In Norse mythology, the underworld (sometimes called Niflheim) and the goddess who ruled there. Hel, the goddess, was the youngest child of Loki and the giantess Angrboda. She's particularly nasty - her top half is that of a normal woman but her pelvis on down is corpse-style, rotting flesh.

Her hall in 'Helheim' is called Eljudnir - the home of the dead.

In early Germanic mythology, Hel was the goddess who ruled land of the dead. Later, particularly after the advent of Christianity, Hel became a place of punishment, similar to the Christian Hell.

Also Hell, Halja, Hella

"One which hides"
"One who covers up"

In Norse Mythology, Hel was the goddess who resided in the lowest of the nine worlds, Niflheim. There, she reigned over Helheim ("House of Hel") from her hall Eljudnir (the home of the dead). With her manservant Ganglati and her maidservant Ganglot (both translate as "tardy"), she presided over the dark, cold and misty place where those who did not die in battle or who were wicked came after dying (people who died heroically, of course, went to Valhalla). Though it seems to have begun as a place of forgetfulness, in later tales, once in Helheim, the dead were sentenced by Hel to remain in one of nine levels of the afterlife, some of which being very much like heaven and the lowest being dreary, cheerless places filled with constant hunger and pain.

Hel was the daughter of the trickster god Loki and the giantess Angrboda and sister to Fenrir and Jormungand. Through no fault of her own, she was born so hideous and grotesque that the other gods shunned her. She is typically described as having been born with her skeleton on the outside of her body, both black and white or with the face and trunk of a hag and the mottled legs of a decomposing corpse. In one account, Odin, disturbed at her appearance and fearful of the children of Loki, banishes her to the underworld, but in another, Hel herself, saddened by the horror she inspires in the other deities, asks Odin for a realm of her own and is given Niflheim.

There, not even gods could escape the power of death, as is evidenced by Hel's refusal to give Balder, who was killed accidentally, back to Odin and life. From her throne, which represented the death bed, the goddess watched over her lands which were surrounded by the impassable river Gjoll that flowed from the spring Hvergelmir. Other safeguards protected Helheim and ensured that there could be no escape: the entrance was guarded by Garm, a monstrous hound, and the maiden Modgud, who stood on the golden path which led to the underworld. The giant Hraesvelg ("corpse eater") also sat at the edge of the world and watched over Helheim, making the wind blow.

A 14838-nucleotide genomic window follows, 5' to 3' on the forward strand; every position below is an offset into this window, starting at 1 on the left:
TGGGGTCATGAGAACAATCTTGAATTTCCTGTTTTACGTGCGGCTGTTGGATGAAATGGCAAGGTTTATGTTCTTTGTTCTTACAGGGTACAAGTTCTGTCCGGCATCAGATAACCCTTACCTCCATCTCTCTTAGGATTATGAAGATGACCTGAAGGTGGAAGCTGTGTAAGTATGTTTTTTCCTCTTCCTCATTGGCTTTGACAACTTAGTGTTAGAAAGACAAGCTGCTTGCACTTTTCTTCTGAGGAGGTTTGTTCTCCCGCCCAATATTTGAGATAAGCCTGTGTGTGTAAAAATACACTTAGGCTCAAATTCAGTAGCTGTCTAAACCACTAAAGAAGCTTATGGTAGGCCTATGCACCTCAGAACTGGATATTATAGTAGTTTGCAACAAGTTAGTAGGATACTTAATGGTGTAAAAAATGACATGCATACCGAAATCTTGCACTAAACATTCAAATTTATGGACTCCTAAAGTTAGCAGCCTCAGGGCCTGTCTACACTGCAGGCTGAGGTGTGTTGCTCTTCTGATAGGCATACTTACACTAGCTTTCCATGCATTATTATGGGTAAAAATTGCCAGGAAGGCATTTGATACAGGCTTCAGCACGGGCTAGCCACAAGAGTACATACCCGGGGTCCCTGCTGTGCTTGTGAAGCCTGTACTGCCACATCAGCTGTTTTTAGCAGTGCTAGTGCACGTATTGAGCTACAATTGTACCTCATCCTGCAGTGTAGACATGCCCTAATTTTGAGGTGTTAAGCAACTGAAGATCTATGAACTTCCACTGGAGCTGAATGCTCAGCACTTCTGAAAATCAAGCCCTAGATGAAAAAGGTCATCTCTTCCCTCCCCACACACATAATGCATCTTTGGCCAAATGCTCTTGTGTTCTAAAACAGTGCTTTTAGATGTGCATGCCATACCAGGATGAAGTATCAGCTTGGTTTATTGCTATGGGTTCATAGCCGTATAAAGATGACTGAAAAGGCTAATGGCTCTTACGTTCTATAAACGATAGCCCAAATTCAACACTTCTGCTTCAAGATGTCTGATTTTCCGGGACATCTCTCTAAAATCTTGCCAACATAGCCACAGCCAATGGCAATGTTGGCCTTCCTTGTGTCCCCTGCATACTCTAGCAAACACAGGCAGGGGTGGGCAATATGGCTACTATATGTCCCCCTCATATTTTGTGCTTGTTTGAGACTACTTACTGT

Sometimes, the goddess would mount her three-legged horse and ride across Midgard, bringing with her pestilence, disease, famine and illness, all leading to death. But Hel was not always harsh, and would occasionally allow the dead to come back to life under conditions. It was she who told Hermod that if everyone is each of the nine worlds grieved for Balder, he would be let go (a plan sabotaged by Loki).

At Ragnarok, she will bring an army of the dead woken by the third cock's cry to join her father, Loki, and the giants on the final battlefield. Garn breaks free of his bonds and confronts Tyr. Helheim, like Asgard, disappears and the souls of the dead are moved to various heavens such as Andlang and Vidblain or halls like Gimle's hall, Sindri (which will house the souls of the virtuous) and Nastrand (which will house the souls of murderers and oath-breakers). Unlike her siblings, we do not know how Hel meets her fate on the field of Vigrid.

Sources:
www.pantheon.org
http://www.suite101.com/article.cfm/1417/88621

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